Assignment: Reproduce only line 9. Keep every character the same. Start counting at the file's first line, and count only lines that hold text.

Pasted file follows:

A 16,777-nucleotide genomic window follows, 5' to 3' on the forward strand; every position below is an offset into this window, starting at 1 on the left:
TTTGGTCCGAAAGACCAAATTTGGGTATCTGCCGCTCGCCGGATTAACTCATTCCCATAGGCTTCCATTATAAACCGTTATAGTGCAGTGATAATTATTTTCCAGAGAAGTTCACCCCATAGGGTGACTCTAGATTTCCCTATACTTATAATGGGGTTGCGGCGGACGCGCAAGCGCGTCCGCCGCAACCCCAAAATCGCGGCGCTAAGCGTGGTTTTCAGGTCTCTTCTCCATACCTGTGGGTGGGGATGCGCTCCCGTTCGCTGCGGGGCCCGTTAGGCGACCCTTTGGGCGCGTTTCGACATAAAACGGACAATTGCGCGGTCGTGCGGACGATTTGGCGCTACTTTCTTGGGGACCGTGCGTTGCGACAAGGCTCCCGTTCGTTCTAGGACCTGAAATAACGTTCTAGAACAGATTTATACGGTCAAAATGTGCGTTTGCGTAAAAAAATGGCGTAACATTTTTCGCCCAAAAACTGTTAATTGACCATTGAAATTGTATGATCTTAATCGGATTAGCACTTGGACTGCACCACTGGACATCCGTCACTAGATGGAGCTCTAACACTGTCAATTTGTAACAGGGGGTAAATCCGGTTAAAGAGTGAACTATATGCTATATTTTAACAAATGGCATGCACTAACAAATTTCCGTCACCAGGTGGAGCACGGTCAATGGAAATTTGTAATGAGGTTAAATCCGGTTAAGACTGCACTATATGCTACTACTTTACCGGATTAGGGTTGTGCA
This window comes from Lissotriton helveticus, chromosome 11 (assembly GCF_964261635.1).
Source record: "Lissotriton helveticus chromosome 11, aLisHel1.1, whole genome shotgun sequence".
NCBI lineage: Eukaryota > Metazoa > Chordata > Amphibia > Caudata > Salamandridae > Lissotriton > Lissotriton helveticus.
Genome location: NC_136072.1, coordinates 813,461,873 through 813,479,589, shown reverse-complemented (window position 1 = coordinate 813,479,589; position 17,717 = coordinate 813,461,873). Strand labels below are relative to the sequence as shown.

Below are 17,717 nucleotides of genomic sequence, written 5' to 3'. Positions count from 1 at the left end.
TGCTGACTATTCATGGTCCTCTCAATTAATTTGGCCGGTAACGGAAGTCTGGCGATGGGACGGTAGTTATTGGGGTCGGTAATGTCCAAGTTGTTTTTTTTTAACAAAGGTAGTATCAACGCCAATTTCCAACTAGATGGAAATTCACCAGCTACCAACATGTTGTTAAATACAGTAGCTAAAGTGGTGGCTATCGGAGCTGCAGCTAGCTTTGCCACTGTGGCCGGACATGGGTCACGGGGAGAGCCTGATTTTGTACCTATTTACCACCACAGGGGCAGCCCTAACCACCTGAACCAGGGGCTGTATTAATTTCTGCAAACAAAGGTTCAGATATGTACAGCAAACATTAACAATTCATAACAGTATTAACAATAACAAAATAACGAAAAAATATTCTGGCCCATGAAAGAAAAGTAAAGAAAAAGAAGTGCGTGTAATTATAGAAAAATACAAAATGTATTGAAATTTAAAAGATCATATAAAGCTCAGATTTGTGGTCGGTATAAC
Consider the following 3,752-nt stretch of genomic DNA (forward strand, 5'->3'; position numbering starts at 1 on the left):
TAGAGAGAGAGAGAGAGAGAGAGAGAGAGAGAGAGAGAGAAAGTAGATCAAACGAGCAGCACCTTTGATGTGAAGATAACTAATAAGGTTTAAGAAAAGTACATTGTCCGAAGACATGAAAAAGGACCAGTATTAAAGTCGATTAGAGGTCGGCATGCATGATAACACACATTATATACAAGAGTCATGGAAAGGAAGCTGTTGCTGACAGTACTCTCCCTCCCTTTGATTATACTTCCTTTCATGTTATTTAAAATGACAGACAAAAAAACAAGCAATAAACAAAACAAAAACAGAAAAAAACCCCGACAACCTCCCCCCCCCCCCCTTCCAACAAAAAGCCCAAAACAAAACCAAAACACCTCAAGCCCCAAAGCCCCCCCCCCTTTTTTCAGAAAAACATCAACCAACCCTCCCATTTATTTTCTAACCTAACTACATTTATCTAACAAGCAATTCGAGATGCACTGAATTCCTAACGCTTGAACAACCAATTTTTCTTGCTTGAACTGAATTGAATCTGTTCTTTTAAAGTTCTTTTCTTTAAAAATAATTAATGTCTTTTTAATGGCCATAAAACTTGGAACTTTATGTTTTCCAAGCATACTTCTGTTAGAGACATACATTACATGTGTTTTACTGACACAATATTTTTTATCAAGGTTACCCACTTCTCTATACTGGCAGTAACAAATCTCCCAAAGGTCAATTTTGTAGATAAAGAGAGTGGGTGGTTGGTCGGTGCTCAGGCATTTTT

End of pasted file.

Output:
Consider the following 3,752-nt stretch of genomic DNA (forward strand, 5'->3'; position numbering starts at 1 on the left):